SEATTLE – Eric Barriere smiled and eagerly rubbed his hands together as he envisioned himself stepping up to Washington’s traditionally salty defense.
Eastern Washington’s junior quarterback grew up with the intent of playing in raucous Pac-12 stadiums, which he’ll do Saturday at noon when the Eagles face the Huskies in Montlake.
If the strong-armed, fleet-footed Barriere was a couple of inches taller, he’s conceded, this likely wouldn’t be his first start against a Power 5 program.
He’d be a member of one.
Barriere, one of the top high school quarterbacks in Southern California, was listed at 5-foot-10 at La Habra High, where he was the Orange County Register’s third-ranked quarterback behind 6-5 K.J. Costello (Stanford) and 6-2 Devon Modster (California).
Hawaii, then a struggling Mountain West program, was the only FBS team to offer Barriere a scholarship, but he wasn’t interested in losing in geographical isolation.
A couple of Pac-12 schools showed some interest, but not enough to pay for his education.
So when Barriere and EWU – ranked third in the FCS preseason coaches poll after a run to the 2018 national title game – face defending Pac-12 champion Washington at Husky Stadium, it’s an opportunity for him and others to prove they were worthy of big-school interest.
“It’s definitely going to be special,” Barriere said. “It’s stuff that you dream of, playing in a big stadium like that and playing against a Pac-12 team like USC, UW or Washington State.
“There’s going to be a lot of jitters, but I am excited. It’s going to be a fun game. I can’t wait.”
Barriere racked up 2,450 yards and 24 touchdowns through the air and 606 yards and eight scores on the ground in 10 starts last season, numbers that helped him become a preseason Walter Payton Award candidate.
He has won a Big Sky Conference title, three FCS playoff games and played in front of a national audience when the Eagles faced North Dakota State in the FCS title game on ESPN2.
Now he’s ready for his biggest test: a Huskies defense that has led the Pac-12 in scoring defense the past four years, and in front of a crowd that’s expected to exceed 60,000 fans.
The last time EWU and an undersized Southern California quarterback came to Husky Stadium, Vernon Adams and the Eagles pushed head coach Chris Petersen’s team to the brink in a 59-52 shootout loss in 2014.
UW also edged EWU in 2011, a 30-27 result in Seattle.
Petersen, whose team has played in three straight New Year’s Eve Six bowls, expects another dynamic EWU team on Saturday.
“I know the problems (EWU) can cause,” Petersen said. “I think their schemes are good and those guys do a great job of playing fast and free. You can feel that. You can see that. I think the history of their program and they standards that they have over there are really impressive.”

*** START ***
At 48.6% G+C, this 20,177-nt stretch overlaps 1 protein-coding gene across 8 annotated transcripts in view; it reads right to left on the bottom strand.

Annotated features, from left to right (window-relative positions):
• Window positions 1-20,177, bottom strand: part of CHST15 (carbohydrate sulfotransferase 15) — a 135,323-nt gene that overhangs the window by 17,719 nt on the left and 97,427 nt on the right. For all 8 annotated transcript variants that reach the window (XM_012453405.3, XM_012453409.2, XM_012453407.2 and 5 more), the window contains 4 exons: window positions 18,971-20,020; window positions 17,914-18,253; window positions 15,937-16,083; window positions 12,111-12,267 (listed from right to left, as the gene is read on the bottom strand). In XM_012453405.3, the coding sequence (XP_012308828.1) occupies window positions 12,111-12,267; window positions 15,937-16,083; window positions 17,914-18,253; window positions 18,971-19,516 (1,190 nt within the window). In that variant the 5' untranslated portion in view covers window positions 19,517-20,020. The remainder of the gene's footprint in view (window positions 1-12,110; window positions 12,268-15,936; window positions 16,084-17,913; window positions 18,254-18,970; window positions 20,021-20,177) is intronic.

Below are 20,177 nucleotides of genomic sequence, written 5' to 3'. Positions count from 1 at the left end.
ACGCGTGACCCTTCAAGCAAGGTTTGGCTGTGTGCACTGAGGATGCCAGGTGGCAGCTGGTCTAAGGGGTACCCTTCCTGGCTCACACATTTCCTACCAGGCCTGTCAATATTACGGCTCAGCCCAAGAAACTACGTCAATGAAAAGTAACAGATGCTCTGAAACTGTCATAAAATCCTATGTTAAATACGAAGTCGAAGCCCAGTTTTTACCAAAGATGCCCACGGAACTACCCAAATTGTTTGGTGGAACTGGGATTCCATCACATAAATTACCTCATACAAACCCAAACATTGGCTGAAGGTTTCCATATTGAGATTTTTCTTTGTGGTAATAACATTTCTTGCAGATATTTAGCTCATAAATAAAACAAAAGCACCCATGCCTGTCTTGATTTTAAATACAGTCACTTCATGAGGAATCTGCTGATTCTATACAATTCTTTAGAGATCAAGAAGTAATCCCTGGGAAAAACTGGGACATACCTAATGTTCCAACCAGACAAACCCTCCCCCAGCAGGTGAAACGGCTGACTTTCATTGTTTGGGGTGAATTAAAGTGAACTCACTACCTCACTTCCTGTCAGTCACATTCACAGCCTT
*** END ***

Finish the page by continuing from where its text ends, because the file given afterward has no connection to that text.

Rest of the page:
The last two great EWU quarterbacks, Adams and Gage Gubrud, spearheaded upsets of Pac-12 teams in recent years.
In 2013, Adams led the Eagles to a 49-46 upset of No. 25 Oregon State. Gubrud and the Eagles upset Washington State 45-42 in 2016.
EWU has been overwhelmed in its last two games against FBS, though, falling hard at Texas Tech (56-10) in 2017 and Washington State (59-24) in 2018.
Adams, now a starting quarterback for the Canadian Football League’s Montreal Alouettes, believes Barriere can be the next EWU quarterback to shock a big-time program.
“Eastern is winning,” Adams predicted earlier this month. “I don’t care if Chris Petersen – a great guy and great coach – has got it rolling over there. My guy coach (Aaron) Best got it rolling over there, too, and (Eric) Barriere is better than I was.”
Barriere is essentially a microcosm of the players EWU attracts – undersized, underrecruited talents who often overachieve in college – and UW quarterback Jacob Eason represents the type of big-time recruit the Huskies have been signing in recent years.
Eason, who began his career as a true freshman starter at Georgia in 2016, is listed at 6-5 and 225 pounds.
Third-year EWU head coach Best remembers Eason when the former Lake Stevens (Washington) High star came to Eagles’ summer team camps.
“My son saw Eason at camp and said, ‘Dad, he’s pretty good,’ and I said, ‘Yeah, he’s too good,’ ” Best said. “He didn’t understand at 9 years old why (Eason) couldn’t play at Eastern, because he was an SEC recruit at that point.”
Washington had eight players drafted this past spring, its secondary taking the biggest hit.
EWU sophomore receiver Andrew Boston still expects the biggest test of his young career.
“On paper, they should be (the best team I’ve faced),” Boston said. “But the tradition doesn’t always carry over every year. They still have to prove themselves, and I have to be confident in what I do.”
EWU’s Jayson Williams, a senior receiver, agreed with Boston.
“They communicate with each other very well and have freak athletes,” Williams said.
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